Women on Waves was founded in 1999 by Rebecca Gomperts. Its aim is to prevent unsafe abortions and to empower women to exercise their human rights to physical and mental autonomy. We trust that women can do medical abortions themselves and try to make sure that women have access to medical abortion and information through innovative strategies. But ultimately Women on Waves is about giving women the tools to resist repressive cultures and laws. Not every woman has the possibility to be a public activist but there are things we can all do ourselves. Working in close cooperation with local organizations, Women on Waves wants to respond to an urgent medical need and draw public attention to the consequences of unwanted pregnancy and illegal abortion. Women on Waves supports the efforts of local organizations to change the laws in their country.

Women on Waves projects so far (using all possible undetermined legal spaces and tactics):

  • Ship campaigns (Ireland 2001, Poland 2003, Portugal 2004, Spain 2008, Morocco 2012, Guatemala and Mexico 2017)
  • Training local women’s organizations (Tanzania, Uganda, Kenya, Malawi, Bangladesh, DR Congo)
  • Safe abortion hotlines (Ecuador, Chile, Argentina, Peru, Venezuela, Pakistan, Indonesia, Kenya, Malawi, Thailand, Poland, Morocco, Sudan, Guatemala)
  • Internet (Women on Web)
  • Collaboration with artists (AvL, Yes Lab, Augmented reality, etc)
  • Abortion Drone (Poland 2015, Ireland 2016)
  • Abortion Robot (Northern Ireland 2018)

Campaigns are the main activities of Women on Waves as they are a powerful tool to form public opinion. It was a campaign with the abortion ship that initially and promptly shifted the attention to abortion on request and to a worldwide human rights context.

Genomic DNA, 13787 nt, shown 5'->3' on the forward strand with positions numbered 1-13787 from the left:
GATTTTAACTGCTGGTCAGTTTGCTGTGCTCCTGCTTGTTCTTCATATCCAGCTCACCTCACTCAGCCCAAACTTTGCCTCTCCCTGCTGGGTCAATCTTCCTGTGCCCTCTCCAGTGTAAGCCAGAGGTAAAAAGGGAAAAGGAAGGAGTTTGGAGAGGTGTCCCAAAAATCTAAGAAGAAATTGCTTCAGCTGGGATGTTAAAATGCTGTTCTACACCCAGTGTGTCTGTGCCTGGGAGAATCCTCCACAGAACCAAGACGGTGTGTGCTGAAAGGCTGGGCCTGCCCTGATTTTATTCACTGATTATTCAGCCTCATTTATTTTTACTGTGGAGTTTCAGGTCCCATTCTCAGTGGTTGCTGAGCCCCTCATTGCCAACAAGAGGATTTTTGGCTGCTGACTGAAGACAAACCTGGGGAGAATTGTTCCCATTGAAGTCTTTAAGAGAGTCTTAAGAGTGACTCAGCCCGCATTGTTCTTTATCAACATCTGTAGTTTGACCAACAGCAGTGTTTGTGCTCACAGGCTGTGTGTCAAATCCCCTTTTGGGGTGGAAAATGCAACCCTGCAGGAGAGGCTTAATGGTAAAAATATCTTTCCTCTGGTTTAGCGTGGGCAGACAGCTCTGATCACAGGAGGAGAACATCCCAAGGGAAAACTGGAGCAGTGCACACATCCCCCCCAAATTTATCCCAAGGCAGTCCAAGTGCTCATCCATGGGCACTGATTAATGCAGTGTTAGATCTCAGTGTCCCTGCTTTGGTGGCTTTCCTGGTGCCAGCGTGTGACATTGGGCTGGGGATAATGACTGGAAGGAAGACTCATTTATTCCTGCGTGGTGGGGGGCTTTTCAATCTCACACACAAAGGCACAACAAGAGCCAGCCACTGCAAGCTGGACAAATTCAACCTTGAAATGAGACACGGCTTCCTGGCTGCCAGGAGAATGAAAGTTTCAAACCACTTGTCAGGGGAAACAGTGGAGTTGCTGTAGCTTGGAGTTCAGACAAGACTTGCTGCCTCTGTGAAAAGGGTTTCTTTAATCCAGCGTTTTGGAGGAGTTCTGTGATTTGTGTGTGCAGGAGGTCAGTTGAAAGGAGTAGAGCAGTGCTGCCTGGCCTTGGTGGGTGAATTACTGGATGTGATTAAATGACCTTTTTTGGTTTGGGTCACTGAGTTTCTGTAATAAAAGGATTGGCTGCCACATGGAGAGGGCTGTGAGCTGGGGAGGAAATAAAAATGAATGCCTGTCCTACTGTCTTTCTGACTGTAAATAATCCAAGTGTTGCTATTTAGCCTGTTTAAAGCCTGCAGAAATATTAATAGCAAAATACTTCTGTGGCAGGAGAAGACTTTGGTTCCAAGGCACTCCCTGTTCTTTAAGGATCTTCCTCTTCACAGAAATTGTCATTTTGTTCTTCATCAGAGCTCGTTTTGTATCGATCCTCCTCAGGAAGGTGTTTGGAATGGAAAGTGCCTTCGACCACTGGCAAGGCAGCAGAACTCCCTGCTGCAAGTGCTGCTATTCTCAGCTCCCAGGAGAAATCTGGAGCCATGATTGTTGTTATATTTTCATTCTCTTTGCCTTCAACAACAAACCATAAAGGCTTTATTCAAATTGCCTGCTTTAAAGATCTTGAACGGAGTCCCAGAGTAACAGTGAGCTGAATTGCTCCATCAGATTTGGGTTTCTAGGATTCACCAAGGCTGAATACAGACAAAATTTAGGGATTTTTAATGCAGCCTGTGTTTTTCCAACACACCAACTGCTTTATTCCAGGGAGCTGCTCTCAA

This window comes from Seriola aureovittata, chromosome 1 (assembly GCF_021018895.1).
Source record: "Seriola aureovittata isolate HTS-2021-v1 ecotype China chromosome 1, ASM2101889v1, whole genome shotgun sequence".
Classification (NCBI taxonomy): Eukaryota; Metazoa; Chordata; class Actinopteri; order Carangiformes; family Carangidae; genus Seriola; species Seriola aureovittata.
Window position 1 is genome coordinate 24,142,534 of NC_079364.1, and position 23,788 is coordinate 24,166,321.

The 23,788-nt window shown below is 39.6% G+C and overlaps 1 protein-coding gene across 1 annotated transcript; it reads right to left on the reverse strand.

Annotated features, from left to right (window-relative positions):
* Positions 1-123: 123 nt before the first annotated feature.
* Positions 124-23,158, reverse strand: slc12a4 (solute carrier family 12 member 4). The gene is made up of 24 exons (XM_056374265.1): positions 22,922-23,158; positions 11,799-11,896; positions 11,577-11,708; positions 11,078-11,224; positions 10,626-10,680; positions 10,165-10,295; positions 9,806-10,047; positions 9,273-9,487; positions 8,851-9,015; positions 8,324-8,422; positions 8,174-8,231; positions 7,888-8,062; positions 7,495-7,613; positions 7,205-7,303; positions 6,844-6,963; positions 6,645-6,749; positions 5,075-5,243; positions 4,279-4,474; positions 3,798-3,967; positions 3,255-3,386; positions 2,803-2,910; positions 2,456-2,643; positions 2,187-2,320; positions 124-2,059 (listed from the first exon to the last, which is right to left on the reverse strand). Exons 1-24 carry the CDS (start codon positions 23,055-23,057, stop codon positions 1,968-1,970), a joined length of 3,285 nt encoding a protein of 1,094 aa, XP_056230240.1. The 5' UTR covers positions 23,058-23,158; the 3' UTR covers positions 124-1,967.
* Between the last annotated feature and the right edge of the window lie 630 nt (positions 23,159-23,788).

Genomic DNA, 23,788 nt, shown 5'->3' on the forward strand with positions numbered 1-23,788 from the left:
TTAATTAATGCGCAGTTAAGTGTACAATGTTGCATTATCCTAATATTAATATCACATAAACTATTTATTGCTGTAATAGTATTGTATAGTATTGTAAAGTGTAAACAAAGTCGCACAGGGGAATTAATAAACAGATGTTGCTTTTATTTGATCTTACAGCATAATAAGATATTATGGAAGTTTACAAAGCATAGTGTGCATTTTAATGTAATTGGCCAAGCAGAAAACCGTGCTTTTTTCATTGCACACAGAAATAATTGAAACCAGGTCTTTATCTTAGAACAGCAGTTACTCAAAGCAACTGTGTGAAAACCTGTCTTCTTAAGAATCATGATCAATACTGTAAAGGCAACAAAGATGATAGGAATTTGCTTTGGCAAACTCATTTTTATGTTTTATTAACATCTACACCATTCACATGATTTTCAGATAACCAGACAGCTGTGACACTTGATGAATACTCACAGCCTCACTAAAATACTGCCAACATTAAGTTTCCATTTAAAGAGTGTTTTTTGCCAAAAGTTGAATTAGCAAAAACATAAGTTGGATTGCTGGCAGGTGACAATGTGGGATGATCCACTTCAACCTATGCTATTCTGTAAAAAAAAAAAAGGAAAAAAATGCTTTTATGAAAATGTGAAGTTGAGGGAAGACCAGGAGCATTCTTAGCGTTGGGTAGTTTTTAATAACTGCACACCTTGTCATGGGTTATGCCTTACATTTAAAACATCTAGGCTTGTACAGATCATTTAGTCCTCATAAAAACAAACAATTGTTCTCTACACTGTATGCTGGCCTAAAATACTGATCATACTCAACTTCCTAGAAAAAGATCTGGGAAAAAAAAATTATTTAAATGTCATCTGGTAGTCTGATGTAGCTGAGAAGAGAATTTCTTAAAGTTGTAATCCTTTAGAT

On June 16, 2003 Women on Waves set sail for Poland. We were invited by a coalition of Polish women's organizations, called the STER committee-women decide, to support them in their struggle for legal and safe abortion. In the mobile clinic of the Dutch ship Langenort, Women on Waves offered a range of activities and services including workshops and information on sexual health. In addition to these services, the medical staff could also provide safe and legal early medical abortion care (up until 45 days of pregnancy) after sailing into international waters, where Dutch law applied. During the two week-stay in Poland, hundreds of women in difficult social and economic circumstances, some of them in great despair, called the Women on Waves’ hotline, which was publicized through the media. Dutch and Polish speaking volunteers answering the hotline worked under supervision of medical staff.

A similar campaign was planned for Portugal. There though, the Women on Waves ship Borndiep stayed in international waters, off the coast of the small holiday town Figueira da Foz, from August 28th until September 9th, 2004, as it was being blocked to enter Portuguese national waters by two Portuguese war ships. Still the campaign was a success: Portugal‘s president ratified a law allowing women to obtain abortions until the 10th week of pregnancy. Finally, two and half years after the ship visited Portugal, the national referendum on abortion took place February 11th, 2007. Approximately 60 % of the Portuguese voted in favour of women's right to abortion up to the 10th week of pregnancy. Finally, abortion became legal in Portugal. Portuguese women do not need to suffer any more as a result of the restrictive abortion laws.